Ensuring legacy pensions are good value for money will fall under the remit of independent governance committees which are to be a mandatory requirement for all pension schemes from pension freedom day in April, the Financial Conduct Authority has said.
In addition to reviewing exit charges and other fees, the committees will also be required to assess whether the scheme could or should be offering the full suite of pension freedoms from April. They will be able to report failure to follow recommendations directly to the regulator.
This provision comes in the wake of reports showing many schemes, in particular so-called ‘zombie’ schemes no longer open to new business, may not offer the full suite of new freedoms from April.
Charges have been high on the agenda since an Office of Fair Trading report in 2013, which found problems with the workplace pension market including potential conflicts of interest between employers and schemes over egregious charges of more than 1 per cent.
The regulator’s policy statement, published today (4 February), confirms final rules requiring firms to set up and maintain independent committees.
From 6 April, firms that operate workplace personal pension schemes will be required to establish an IGC with at least five members, which will have a clear duty to act independently of the firm. They will also be able to report non-compliance directly to the regulator.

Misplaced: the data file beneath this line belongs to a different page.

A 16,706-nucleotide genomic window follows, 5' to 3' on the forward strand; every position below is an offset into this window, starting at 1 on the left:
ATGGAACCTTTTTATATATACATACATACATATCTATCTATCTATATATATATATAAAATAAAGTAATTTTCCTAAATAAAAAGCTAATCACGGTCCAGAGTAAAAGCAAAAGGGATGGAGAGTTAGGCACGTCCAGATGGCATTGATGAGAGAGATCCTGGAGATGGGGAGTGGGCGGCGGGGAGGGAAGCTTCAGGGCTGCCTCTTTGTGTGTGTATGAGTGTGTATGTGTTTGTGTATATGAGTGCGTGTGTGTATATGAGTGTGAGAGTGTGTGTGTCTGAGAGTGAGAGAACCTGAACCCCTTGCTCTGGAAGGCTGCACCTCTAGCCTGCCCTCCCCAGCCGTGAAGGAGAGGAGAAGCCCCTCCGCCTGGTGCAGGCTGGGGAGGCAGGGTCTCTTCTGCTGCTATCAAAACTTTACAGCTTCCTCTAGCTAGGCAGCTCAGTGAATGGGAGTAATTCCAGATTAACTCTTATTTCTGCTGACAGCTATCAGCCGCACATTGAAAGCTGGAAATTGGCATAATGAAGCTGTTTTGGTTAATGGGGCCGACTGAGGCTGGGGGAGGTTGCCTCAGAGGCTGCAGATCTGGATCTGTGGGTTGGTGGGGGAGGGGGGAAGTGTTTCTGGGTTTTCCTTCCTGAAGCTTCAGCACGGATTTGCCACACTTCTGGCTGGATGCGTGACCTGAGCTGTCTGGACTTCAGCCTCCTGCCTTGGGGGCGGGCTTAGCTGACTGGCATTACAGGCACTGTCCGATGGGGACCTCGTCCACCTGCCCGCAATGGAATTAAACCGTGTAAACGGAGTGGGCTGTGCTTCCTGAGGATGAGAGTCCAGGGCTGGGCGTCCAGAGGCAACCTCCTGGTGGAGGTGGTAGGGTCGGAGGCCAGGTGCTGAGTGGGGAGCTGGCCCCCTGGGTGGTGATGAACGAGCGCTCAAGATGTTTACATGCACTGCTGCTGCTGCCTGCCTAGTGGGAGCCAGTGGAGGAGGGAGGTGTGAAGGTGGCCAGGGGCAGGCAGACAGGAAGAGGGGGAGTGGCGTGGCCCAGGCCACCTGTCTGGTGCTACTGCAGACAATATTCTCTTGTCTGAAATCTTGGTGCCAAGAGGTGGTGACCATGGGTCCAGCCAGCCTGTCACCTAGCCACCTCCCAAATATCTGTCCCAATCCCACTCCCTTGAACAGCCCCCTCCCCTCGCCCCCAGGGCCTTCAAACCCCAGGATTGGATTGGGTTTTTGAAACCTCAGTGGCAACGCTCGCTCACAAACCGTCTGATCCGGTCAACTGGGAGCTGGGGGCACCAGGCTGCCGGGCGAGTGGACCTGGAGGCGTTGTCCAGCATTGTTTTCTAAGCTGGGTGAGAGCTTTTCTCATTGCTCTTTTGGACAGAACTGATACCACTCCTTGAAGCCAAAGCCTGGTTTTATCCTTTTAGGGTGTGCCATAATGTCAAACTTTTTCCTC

The committees are a “key part” of the improvements in workplace pensions governance, the regulator says, with their role being to represent the interests of scheme members in assessing the value for money of pension schemes.
In particular, the FCA states they will “initially” take up the “challenges” coming out of an Office of Fair Trading audit which cited rip off charges being applied to thousands of pension savers and to provide oversight of the subsequently ordered ‘sampling’ exercise.
IGCs will be expected to review exit fees as part of their general review of charging structures and levels of charges, and make recommendations where they consider that charges are too high.
They will want in the future to consider value for money for scheme members in decumulation following new pension freedoms, which the FCA says it will consider making “a requirement once IGCs have their immediate priorities in hand”.
The regulator added that an IGC may recommend to the provider that it should consider decumulation and retirement income options, in the interests of relevant scheme members, and, if the provider refuses to support this, may escalate that refusal to the FCA.
In December the Independent Project Board’s legacy audit review of charges followed the OFT’s probe, finding that between £23.2bn and £25.8bn of assets under management, out of the £67.5bn audited, were exposed to charges of more than 1 per cent.
It added that up to 40 per cent of legacy money purchase pension schemes are poor value for money as they continue to apply charges in excess of 1 per cent, in some cases affecting thousands of smaller pot savers, in particular more than 3 per cent.